How Big Data can save lives by diagnosing NHS healthcare failings

How Big Data can save lives by diagnosing NHS healthcare failings

According to Wikipedia, "Big Data is an all-encompassing term for any collection of data sets so large or complex that it becomes difficult to process them using traditional data processing applications." Nevertheless, "Advancements in big data analysis offer cost-effective opportunities to improve decision-making in critical development areas such as health care, employment, economic productivity, crime, security, and natural disaster and resource management."

'National Health Service England's Tim Kelsey says "2015 could be a major year for big data in the NHS. This year the government will relaunch, a scheme to allow patient records to be used to improve health services and shared for research purposes.



"I'm sure that most people don't realise the NHS is not currently capable of telling us how many people are treated for chemotherapy, for example, and it's certainly not capable of telling you whether they are treated with a decent outcome," he said.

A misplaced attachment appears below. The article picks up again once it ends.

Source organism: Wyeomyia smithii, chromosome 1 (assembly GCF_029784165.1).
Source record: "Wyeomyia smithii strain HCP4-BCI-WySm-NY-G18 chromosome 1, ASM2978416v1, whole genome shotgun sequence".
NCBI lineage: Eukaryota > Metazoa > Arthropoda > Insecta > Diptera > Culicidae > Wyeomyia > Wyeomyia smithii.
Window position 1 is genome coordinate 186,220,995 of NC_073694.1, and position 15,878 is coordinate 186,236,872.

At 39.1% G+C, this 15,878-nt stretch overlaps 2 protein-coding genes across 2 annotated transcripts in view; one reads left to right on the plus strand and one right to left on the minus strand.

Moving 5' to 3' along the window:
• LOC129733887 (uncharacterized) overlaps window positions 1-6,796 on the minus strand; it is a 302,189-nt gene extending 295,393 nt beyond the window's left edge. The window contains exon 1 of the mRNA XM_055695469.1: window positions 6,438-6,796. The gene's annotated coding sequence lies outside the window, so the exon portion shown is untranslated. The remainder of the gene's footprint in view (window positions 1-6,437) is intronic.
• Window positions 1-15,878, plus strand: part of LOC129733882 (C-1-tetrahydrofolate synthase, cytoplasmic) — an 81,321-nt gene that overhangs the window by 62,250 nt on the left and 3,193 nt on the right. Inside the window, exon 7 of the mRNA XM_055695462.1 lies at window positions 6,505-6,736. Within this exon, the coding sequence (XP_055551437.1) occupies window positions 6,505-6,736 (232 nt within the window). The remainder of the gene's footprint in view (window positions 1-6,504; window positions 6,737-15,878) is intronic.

"There are gaps so big and so dangerous that they have to be filled from a moral as well as a political perspective. So that's what we're going to be doing this year."



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  • Whilst one can see some of the potential for this huge amount of data once properly analysed and used, the point raised in the article about privacy remains a huge concern. Wrongly used the information can affect insurance, employment, and whether or not people were given all treatment options or indeed any.

    The current government were about to treat individuals' information as a cash cow by selling it to pharmaceutical and private healthcare companies - and that was just for starters.

    With proper safeguards (and who is to devise them?) there should be great benefit to come - the problem is ensuring that it is patients rather than just big business or the political retinue.

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